Tc17 cells express a number of proinflammatory cytokines that can, by analogy with Th17, be expected to induce the formation of chemotactic factors involved in the recruitment of lymphocytes to the tumor and we had shown previously that both TNF and IFN-γ played some role in the control of tumor growth. We next analyzed the kinetics of cell migration into the tumor in mice receiving wild-type or cytokine-deficient Tc17 cells.
The 5 × 106 Tc17 cells derived from CD45.2+ OT-1 wild-type, or TNF- or IFN-γ–deficient OT-1 mice were injected into CD45.1. C57BL/6 mice 7 d after the injection of tumor, as before. Cohorts of mice were sacrificed at the times indicated, the tumors were removed and the number of infiltrating donor and host cells were determined by flow cytometry, as described in Materials and Methods. Mice that received wild-type Tc17 cells showed a peak in the number of tumor infiltrating tetramer+ donor T cells at day 4 after transfer (Fig. 3A). A somewhat smaller peak was seen in IL-17 secreting donor cells (Fig. 3B), donor IFN-γ–secreting cells (Fig. 3D) and donor TNF-secreting cells (Fig. 3D) at day 4. It was striking that mice injected with IFN-γ (closed squares) or TNF (closed inverted triangles) deficient donor cells showed much smaller numbers of donor infiltrating cells of all types and a delayed kinetics in each of these categories (Fig. 3A–D).
This same pattern was also seen for the recruitment of CD45.1 host cells into the tumor as shown in Fig. 3, panels e–g. Large numbers of host tetramer positive cells were seen at day 6 (Fig. 3, panel e), whereas smaller numbers of host IL-17–secreting cells peaked at day 4 (Fig. 3, panel f). There was an exception for the endogenous CD8+ CD45.1+ TNF-deficient cells, which had a totally different trend. They peaked at day 2 after transfer of CD45.2 Tc17 cells, began to decline at day 4 posttransfer and they were almost absent at day 6 posttransfer (Fig. 3, panel h)
It was clear that transfer of Tc17 cells, unable to produce TNF or IFN-γ, led to a delayed and less efficient recruitment of both donor and host cells, which correlated with the less effective control of tumor growth. This suggests that both cytokines are important for early recruitment of effector CD8 T cells.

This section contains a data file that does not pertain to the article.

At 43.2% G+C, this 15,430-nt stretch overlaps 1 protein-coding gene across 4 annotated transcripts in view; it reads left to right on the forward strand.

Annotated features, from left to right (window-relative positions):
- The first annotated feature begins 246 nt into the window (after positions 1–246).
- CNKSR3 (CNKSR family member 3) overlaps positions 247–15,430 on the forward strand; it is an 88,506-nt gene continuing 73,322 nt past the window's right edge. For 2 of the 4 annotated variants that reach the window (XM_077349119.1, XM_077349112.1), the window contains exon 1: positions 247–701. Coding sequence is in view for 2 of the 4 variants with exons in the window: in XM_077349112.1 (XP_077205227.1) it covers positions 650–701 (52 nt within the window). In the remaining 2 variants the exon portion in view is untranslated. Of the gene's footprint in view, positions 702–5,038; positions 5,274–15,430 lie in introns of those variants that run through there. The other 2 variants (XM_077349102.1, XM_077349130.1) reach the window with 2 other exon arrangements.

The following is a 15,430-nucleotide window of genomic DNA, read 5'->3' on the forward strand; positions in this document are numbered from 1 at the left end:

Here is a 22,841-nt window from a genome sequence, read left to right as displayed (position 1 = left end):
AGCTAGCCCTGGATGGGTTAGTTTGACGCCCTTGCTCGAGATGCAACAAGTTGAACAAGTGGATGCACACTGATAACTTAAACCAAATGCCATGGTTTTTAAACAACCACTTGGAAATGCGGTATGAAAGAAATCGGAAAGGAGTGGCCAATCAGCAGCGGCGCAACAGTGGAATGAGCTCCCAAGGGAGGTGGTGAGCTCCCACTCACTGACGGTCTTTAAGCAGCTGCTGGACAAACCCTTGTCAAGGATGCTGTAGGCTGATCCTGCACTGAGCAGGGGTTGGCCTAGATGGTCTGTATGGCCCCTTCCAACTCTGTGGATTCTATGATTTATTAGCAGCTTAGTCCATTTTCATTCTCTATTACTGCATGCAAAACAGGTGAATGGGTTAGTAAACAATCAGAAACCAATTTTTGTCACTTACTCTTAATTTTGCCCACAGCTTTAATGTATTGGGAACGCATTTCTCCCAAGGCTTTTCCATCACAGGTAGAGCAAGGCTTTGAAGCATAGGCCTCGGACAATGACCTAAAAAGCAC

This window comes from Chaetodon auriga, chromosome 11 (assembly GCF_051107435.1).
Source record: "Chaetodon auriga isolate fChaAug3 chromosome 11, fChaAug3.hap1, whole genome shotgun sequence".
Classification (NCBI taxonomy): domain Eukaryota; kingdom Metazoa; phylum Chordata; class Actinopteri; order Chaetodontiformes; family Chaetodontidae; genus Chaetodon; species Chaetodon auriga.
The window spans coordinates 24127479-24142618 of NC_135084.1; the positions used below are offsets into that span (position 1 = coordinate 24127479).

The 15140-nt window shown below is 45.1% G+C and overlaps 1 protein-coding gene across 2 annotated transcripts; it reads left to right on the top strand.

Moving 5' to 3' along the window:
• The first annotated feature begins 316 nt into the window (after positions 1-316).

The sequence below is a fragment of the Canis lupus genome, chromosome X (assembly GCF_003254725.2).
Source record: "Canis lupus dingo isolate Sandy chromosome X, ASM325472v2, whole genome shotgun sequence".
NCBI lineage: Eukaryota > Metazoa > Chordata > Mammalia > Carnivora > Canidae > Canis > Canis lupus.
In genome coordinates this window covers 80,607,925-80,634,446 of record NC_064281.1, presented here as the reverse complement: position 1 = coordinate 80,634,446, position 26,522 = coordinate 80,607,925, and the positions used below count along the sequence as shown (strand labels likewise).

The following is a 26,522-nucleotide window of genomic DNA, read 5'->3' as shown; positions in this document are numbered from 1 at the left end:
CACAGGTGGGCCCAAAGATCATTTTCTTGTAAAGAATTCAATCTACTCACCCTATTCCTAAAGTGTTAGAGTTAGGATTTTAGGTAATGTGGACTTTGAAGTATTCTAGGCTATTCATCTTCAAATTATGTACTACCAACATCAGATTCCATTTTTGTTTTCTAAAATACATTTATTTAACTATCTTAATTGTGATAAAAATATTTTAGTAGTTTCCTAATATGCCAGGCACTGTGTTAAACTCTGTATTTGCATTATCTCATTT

We used the same protocol as above, injecting Tc17 effectors prepared from wild type, IFN-γ and TNF deficient mice into tumor-bearing mice to determine the numbers of activated dendritic cells, NK, NKT, eosinophils, macrophages, neutrophils, and B cells recruited to the tumor site. We found no statistically significant difference in the total numbers of any of the leukocyte populations between the three groups for NK, NKT, eosinophils, and B cells (data not shown). But transfer of Tc17 effectors induced a statistically significant increase in the numbers of tumor-infiltrating neutrophils and macrophages in the treated mice. Recruitment of both neutrophils and macrophages to tumors followed the same kinetics as the T cell response, reaching its peak at day 4 in mice that received wild-type Tc17 cells (Fig. 4A). Again, it was evident that TNF and IFN-γ derived from the Tc17 donor cells were important for the attraction of these cells to the tumor site. Mice that received Tc17 cells that lack TNF and IFN-γ showed a drastic impairment of neutrophil and macrophage migration to the tumor at the peak of the response. It is noteworthy that the somewhat smaller numbers of Tc1 effectors (Fig. 4A) required for the same degree of control of tumor growth did not induce significant increase in the recruitment of either neutrophils or macrophages. It was curious that the peak in macrophage accumulation does not correlate with peak in the chemokine messages (see below) that one might have been expected to be responsible for the macrophage recruitment and this discrepancy remains unexplained.